Two 17-year-old girls in Delhi have pledged to provide pure drinking water to residents of slums in and around Delhi.
Manya Kalra and Sana Kharbanda are students at Shri Ram School. Their crowd funded initiative ‘Elixir Shudh Paani ki Shapath’, has managed to raise a whopping sum of around Rs. 4 lakh in four months to install water purifiers in the homes of slum dwellers in Delhi.
Seventy water purifiers have already been distributed among the households of Chakkarpur settlement in Gurgaon so far.
With their successful crowd funding campaign on Ketto, they now have fresh funding and are planning to give away more such purifiers in the first week of December.
The duo has wanted to do something for the underprivileged for a long time now. But they zeroed in on the idea of giving away water purifiers only after visiting some slum areas like Chakkarpur and Aya Nagar in and around Delhi. They interacted with the women and children there and realised that unavailability of clean drinking water was one of the biggest worries these people faced.
“The water is contaminated with chemicals and other impurities; sometimes it’s visibly muddy and unclean. Even after boiling the water before drinking, they aren’t sure about it. The children catch several water-borne diseases quite easily,” says Manya.
Seeing the situation first hand and realizing the scope of the problem, Manya and Sana became determined to help in whatever way they could.
“We’ve always known that lack of clean, drinking water is a problem but hearing 8-year-old Fiza say, ‘Humein mitti wala paani peena padta hai (we have to drink muddy water)’ is when it really hit us. It breaks your heart to see little children and even grown adults talk about wanting pure water with tears in their eyes. That’s when we knew we had to do this,” says Manya.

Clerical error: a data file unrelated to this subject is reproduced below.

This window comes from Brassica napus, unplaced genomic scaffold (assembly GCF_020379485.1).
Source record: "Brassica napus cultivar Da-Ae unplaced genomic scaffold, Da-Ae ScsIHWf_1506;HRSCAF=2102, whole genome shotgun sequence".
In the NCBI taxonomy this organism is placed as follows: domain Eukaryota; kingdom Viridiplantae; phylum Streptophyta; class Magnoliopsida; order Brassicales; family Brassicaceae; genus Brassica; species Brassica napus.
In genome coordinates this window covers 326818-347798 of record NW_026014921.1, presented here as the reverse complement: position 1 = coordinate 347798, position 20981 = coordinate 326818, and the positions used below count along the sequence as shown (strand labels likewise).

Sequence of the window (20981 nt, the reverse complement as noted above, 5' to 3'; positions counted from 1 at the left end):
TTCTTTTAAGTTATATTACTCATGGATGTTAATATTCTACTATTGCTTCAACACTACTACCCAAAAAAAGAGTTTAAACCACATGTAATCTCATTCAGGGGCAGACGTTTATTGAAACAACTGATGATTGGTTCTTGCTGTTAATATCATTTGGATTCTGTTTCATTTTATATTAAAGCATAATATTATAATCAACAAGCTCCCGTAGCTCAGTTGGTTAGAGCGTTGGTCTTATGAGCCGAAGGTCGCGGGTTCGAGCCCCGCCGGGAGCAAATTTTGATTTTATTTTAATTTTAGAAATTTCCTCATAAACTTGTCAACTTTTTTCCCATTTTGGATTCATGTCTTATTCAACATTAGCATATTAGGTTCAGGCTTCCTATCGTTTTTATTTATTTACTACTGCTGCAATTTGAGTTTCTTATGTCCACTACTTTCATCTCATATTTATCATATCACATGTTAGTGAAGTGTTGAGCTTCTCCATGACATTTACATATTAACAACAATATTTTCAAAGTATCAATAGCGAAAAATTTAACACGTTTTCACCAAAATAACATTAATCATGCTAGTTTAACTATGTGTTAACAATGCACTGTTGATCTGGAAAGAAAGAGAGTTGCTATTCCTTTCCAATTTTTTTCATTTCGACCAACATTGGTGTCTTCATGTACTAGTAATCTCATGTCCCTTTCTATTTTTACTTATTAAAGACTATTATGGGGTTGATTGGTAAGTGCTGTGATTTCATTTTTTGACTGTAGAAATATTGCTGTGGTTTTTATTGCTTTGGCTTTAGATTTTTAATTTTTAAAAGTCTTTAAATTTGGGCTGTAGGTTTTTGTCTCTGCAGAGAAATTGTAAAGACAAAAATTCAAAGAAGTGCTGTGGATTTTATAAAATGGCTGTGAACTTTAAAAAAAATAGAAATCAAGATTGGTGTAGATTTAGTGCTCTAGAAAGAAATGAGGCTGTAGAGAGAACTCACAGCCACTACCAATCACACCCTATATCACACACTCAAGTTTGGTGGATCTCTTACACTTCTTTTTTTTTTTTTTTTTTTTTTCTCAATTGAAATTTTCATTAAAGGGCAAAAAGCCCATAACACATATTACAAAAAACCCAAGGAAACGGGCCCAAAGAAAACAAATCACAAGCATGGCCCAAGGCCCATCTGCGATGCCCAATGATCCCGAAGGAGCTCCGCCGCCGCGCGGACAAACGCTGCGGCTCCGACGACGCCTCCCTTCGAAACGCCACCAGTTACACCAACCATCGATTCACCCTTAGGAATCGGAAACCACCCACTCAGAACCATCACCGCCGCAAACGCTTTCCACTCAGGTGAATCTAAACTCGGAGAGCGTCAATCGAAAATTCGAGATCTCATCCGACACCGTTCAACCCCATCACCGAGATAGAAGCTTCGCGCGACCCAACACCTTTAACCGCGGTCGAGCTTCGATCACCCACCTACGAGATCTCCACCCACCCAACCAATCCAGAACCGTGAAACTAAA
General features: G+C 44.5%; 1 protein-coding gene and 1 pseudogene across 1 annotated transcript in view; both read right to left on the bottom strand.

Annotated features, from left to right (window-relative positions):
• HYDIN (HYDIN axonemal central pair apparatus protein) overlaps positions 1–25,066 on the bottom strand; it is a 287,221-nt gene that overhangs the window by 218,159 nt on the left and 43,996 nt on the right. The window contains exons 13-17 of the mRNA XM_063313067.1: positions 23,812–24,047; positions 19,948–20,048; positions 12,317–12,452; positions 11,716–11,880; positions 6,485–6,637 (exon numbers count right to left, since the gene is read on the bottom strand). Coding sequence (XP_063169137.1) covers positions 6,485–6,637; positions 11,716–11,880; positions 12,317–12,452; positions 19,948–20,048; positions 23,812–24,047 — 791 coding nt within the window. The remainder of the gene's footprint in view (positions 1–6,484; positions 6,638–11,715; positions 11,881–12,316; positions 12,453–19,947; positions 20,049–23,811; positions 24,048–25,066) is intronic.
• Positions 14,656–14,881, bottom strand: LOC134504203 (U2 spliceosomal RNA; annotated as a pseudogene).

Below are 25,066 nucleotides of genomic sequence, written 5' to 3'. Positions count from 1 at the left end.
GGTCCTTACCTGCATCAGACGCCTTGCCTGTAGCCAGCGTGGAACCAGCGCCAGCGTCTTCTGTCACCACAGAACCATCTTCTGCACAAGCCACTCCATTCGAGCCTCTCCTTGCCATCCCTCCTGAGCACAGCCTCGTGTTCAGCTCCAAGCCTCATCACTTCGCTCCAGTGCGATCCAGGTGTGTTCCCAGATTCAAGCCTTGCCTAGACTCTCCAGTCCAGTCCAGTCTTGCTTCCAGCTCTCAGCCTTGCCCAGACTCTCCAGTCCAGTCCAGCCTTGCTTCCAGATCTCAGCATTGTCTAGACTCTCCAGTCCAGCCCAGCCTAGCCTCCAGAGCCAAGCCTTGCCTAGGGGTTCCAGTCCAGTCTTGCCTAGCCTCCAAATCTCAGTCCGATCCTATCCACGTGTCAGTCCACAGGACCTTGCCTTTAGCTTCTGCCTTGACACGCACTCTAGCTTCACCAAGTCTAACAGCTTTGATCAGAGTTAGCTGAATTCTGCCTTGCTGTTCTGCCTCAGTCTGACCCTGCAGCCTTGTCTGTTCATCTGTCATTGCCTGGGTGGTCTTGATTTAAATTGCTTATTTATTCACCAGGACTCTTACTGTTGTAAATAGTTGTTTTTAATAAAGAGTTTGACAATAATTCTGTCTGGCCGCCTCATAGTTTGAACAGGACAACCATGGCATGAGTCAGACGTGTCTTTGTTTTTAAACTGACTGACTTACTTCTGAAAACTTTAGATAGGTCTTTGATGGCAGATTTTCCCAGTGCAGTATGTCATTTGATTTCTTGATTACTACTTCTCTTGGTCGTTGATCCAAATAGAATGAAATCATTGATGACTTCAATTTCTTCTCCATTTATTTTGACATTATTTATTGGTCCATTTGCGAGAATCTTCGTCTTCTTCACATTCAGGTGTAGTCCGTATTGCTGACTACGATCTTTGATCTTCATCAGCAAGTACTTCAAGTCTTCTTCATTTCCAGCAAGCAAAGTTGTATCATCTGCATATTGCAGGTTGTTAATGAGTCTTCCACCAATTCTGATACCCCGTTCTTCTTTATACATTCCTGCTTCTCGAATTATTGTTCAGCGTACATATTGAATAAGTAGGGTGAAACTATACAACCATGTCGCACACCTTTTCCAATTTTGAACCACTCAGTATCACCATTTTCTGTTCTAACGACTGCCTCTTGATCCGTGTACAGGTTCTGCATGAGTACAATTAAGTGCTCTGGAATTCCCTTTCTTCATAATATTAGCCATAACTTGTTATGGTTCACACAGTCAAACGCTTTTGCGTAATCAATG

Once they had decided they wanted to work on this issue, they came up with the idea of distributing water purifiers. They teamed up with Tata Chemicals and chose the Tata Swach Cristella Plus filter, which is a non-electric and economical, yet effective, purifier. On learning that this project is a social initiative, Tata Chemicals agreed to service the purifiers for free for one year.
“The filter’s bulb needs replacement after two years. The company is providing an extra bulb along with the filter and their technicians are coming with us to these areas to explain the operation of the filter and the procedure of changing the bulb,” says Manya.
The cost of one purifier, including servicing for two years, is Rs 1500. So far, the duo has donated purifiers to 70 households in the Chakkarpur settlement.
And now, with the Rs 4 lakh funding available to them, they can distribute purifiers to over 250 families.
“There’s no time constraint for the fund raiser, so we are hoping to collect more donations in the time to come. We want to help as many people as we can. The 70 households that we have covered so far are just a tiny portion of the families who need the water purifiers,” says Manya.
The duo now plans to approach the corporate sector to raise funds as well. “We have been documenting our initiative since the very beginning and have a lot of footage. We are planning to make a short film that will help raise awareness about the problems the slum dwellers face,” adds Manya.